Earlier this month, the U.S. pulled out of a Reagan-era nuclear treaty with Russia after the Trump administration assessed the country was in “material breach of the treaty” and made no effort to “come back into compliance.”
If there were any kind of escalation between the two countries that would result in a nuclear war, it would almost certainly end in a nuclear winter, according to a new study.
The research confirms with a 2007 climate model that if the two superpowers were to engage in a nuclear war, dropping a "large number of nuclear bombs" that were detonated in "large urban areas," the planet would cool substantially due to the smoke generated by the atomic blast. This fallout "would cover the entire planet for years, blocking the Sun."
"Despite having different features and capabilities, both models produce similar results," the study's abstract states. "Nuclear winter, with below-freezing temperatures over much of the Northern Hemisphere during summer, occurs because of a reduction of surface solar radiation due to smoke lofted into the stratosphere."
The new research used a new model known as Community Earth System Model-Whole Atmosphere Community Climate Model—version 4 and found that a nuclear winter, lasting several years, would result in a severe global temperature drop.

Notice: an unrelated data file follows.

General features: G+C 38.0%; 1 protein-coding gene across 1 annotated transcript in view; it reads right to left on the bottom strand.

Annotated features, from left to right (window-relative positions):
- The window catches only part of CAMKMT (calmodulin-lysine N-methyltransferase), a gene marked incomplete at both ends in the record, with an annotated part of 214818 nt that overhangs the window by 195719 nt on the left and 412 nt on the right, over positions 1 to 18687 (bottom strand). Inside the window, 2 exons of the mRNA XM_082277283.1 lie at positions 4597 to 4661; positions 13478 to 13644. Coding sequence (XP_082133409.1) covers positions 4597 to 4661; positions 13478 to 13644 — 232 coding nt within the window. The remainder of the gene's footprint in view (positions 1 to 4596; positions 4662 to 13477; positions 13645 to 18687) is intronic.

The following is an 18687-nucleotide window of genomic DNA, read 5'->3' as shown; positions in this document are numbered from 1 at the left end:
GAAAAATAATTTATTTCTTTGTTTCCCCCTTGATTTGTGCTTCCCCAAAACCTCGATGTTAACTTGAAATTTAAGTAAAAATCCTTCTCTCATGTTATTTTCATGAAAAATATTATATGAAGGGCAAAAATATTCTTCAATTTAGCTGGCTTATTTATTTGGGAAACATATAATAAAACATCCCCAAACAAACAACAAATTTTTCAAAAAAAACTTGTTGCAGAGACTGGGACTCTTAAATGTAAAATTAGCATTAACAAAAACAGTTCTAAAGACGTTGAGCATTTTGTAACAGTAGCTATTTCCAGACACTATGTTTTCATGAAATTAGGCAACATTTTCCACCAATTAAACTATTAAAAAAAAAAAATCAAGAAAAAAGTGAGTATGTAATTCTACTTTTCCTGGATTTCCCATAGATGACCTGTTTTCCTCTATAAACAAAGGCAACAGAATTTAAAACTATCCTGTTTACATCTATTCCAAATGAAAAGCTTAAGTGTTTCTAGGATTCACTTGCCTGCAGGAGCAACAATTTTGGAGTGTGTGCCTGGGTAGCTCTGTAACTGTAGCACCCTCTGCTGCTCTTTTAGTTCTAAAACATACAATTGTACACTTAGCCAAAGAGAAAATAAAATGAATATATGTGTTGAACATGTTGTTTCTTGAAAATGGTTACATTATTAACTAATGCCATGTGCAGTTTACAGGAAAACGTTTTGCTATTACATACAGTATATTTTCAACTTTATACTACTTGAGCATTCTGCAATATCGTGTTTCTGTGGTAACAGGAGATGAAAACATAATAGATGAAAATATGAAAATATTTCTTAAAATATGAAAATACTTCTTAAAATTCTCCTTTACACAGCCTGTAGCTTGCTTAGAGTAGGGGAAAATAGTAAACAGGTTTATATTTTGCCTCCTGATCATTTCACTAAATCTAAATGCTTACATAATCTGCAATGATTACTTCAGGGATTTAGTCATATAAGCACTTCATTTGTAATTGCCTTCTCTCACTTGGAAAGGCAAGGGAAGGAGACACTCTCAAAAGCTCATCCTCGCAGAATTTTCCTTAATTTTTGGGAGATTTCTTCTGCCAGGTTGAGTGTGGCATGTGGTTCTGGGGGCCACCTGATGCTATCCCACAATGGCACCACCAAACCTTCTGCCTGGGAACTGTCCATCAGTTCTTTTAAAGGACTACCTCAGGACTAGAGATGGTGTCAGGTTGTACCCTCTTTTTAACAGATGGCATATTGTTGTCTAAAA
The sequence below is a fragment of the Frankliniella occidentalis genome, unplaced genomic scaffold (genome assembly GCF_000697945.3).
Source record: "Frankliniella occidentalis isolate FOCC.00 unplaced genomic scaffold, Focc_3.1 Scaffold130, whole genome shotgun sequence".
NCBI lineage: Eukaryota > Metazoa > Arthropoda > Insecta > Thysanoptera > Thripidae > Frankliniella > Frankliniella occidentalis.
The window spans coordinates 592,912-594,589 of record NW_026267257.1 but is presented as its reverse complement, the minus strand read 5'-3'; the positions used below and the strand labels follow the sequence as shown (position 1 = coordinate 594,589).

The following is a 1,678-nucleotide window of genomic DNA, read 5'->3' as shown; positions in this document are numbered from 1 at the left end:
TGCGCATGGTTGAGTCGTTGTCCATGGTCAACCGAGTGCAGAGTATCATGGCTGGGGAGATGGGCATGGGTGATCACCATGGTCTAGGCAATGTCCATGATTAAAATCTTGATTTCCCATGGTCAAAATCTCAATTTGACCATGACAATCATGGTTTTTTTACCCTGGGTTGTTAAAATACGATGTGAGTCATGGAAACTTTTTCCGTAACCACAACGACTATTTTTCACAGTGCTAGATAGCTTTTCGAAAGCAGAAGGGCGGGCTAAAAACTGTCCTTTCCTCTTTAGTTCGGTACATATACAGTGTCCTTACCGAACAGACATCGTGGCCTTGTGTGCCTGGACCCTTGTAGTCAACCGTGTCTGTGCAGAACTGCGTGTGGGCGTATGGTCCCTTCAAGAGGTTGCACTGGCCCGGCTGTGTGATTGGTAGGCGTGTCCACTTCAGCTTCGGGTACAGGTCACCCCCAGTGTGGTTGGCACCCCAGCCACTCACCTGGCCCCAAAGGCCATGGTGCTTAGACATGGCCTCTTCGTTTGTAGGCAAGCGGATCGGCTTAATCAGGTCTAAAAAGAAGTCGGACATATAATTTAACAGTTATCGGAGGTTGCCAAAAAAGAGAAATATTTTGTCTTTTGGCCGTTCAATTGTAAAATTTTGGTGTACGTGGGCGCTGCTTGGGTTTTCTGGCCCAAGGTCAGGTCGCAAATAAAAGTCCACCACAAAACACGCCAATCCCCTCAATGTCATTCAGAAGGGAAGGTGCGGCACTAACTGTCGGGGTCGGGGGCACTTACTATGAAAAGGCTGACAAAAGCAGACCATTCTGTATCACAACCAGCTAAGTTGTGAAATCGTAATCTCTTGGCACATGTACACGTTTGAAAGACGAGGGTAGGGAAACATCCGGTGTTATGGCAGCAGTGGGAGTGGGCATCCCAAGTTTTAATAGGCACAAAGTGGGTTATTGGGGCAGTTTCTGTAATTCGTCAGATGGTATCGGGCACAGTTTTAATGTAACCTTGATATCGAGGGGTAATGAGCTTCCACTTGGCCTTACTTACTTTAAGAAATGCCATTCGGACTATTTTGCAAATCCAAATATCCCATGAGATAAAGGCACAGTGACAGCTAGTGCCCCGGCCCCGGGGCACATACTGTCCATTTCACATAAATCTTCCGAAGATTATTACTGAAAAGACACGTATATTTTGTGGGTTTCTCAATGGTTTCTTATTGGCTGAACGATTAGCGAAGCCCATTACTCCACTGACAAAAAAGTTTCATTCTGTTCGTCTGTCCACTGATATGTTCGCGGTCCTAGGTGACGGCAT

There would also be a 30 percent drop in precipitation the first few months after the war, but as the condition went on, the smoke would linger longer than previously thought, eventually making its way towards the southern hemisphere.
All bombs were assumed to land in either the U.S. or Russia, according to the research, which looked at a number of variables--including the estimated number of bombs, their strength, where they were detonated and the amount of smoke generated.
Neither study made predictions about what would happen to humanity if and when a major nuclear war broke out. However, a press release accompanying the study notes that "past theories have suggested such a war would result in human extinction."
More recent predictions say the amount of soot entering the atmosphere "would be far less" than that from the Chicxulub asteroid, which wiped out the dinosaurs.
The study was published in the Journal of Geophysical Research: Atmospheres.